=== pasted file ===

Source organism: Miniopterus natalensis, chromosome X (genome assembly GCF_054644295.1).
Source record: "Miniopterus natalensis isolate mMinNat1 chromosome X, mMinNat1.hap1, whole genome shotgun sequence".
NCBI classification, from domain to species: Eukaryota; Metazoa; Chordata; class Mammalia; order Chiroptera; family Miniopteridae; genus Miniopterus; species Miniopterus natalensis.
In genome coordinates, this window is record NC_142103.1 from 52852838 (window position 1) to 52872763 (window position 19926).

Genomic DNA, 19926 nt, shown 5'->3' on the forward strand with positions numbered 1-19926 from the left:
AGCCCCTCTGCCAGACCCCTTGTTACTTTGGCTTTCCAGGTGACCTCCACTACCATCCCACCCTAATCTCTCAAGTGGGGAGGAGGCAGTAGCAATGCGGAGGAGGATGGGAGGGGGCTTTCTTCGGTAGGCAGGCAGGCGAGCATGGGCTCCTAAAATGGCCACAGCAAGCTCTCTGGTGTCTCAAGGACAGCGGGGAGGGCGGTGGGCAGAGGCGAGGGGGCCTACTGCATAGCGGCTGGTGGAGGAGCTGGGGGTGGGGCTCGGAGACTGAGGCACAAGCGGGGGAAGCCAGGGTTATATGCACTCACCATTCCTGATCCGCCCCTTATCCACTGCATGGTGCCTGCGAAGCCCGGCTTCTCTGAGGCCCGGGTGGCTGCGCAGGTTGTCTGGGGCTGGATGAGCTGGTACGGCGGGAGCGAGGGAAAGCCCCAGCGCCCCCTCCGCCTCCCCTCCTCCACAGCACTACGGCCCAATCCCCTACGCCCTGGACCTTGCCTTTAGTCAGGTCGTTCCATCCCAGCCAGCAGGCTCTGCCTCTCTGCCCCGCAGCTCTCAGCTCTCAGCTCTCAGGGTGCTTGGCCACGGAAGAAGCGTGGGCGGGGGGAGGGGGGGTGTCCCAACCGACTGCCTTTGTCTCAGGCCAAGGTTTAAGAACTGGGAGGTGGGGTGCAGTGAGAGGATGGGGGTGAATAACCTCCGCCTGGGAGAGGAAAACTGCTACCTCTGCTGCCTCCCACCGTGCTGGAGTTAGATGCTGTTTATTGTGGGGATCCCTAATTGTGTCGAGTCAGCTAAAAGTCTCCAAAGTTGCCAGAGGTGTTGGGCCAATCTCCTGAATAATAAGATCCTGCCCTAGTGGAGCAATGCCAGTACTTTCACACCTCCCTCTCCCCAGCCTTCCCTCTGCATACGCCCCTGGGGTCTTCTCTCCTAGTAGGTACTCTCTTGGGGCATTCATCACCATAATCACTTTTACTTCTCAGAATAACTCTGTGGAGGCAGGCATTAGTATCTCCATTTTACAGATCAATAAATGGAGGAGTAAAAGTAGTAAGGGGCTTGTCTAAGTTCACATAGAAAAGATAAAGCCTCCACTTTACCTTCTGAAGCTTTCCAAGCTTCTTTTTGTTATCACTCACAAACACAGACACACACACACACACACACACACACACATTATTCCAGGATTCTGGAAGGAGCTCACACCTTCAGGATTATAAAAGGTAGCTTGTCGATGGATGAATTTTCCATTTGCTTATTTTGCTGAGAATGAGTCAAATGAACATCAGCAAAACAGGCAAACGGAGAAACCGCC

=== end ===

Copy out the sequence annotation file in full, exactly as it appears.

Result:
Source organism: Miniopterus natalensis, chromosome X (genome assembly GCF_054644295.1).
Source record: "Miniopterus natalensis isolate mMinNat1 chromosome X, mMinNat1.hap1, whole genome shotgun sequence".
NCBI classification, from domain to species: Eukaryota; Metazoa; Chordata; class Mammalia; order Chiroptera; family Miniopteridae; genus Miniopterus; species Miniopterus natalensis.
In genome coordinates, this window is record NC_142103.1 from 52852838 (window position 1) to 52872763 (window position 19926).

Genomic DNA, 19926 nt, shown 5'->3' on the forward strand with positions numbered 1-19926 from the left:
AGCCCCTCTGCCAGACCCCTTGTTACTTTGGCTTTCCAGGTGACCTCCACTACCATCCCACCCTAATCTCTCAAGTGGGGAGGAGGCAGTAGCAATGCGGAGGAGGATGGGAGGGGGCTTTCTTCGGTAGGCAGGCAGGCGAGCATGGGCTCCTAAAATGGCCACAGCAAGCTCTCTGGTGTCTCAAGGACAGCGGGGAGGGCGGTGGGCAGAGGCGAGGGGGCCTACTGCATAGCGGCTGGTGGAGGAGCTGGGGGTGGGGCTCGGAGACTGAGGCACAAGCGGGGGAAGCCAGGGTTATATGCACTCACCATTCCTGATCCGCCCCTTATCCACTGCATGGTGCCTGCGAAGCCCGGCTTCTCTGAGGCCCGGGTGGCTGCGCAGGTTGTCTGGGGCTGGATGAGCTGGTACGGCGGGAGCGAGGGAAAGCCCCAGCGCCCCCTCCGCCTCCCCTCCTCCACAGCACTACGGCCCAATCCCCTACGCCCTGGACCTTGCCTTTAGTCAGGTCGTTCCATCCCAGCCAGCAGGCTCTGCCTCTCTGCCCCGCAGCTCTCAGCTCTCAGCTCTCAGGGTGCTTGGCCACGGAAGAAGCGTGGGCGGGGGGAGGGGGGGTGTCCCAACCGACTGCCTTTGTCTCAGGCCAAGGTTTAAGAACTGGGAGGTGGGGTGCAGTGAGAGGATGGGGGTGAATAACCTCCGCCTGGGAGAGGAAAACTGCTACCTCTGCTGCCTCCCACCGTGCTGGAGTTAGATGCTGTTTATTGTGGGGATCCCTAATTGTGTCGAGTCAGCTAAAAGTCTCCAAAGTTGCCAGAGGTGTTGGGCCAATCTCCTGAATAATAAGATCCTGCCCTAGTGGAGCAATGCCAGTACTTTCACACCTCCCTCTCCCCAGCCTTCCCTCTGCATACGCCCCTGGGGTCTTCTCTCCTAGTAGGTACTCTCTTGGGGCATTCATCACCATAATCACTTTTACTTCTCAGAATAACTCTGTGGAGGCAGGCATTAGTATCTCCATTTTACAGATCAATAAATGGAGGAGTAAAAGTAGTAAGGGGCTTGTCTAAGTTCACATAGAAAAGATAAAGCCTCCACTTTACCTTCTGAAGCTTTCCAAGCTTCTTTTTGTTATCACTCACAAACACAGACACACACACACACACACACACACACACATTATTCCAGGATTCTGGAAGGAGCTCACACCTTCAGGATTATAAAAGGTAGCTTGTCGATGGATGAATTTTCCATTTGCTTATTTTGCTGAGAATGAGTCAAATGAACATCAGCAAAACAGGCAAACGGAGAAACCGCC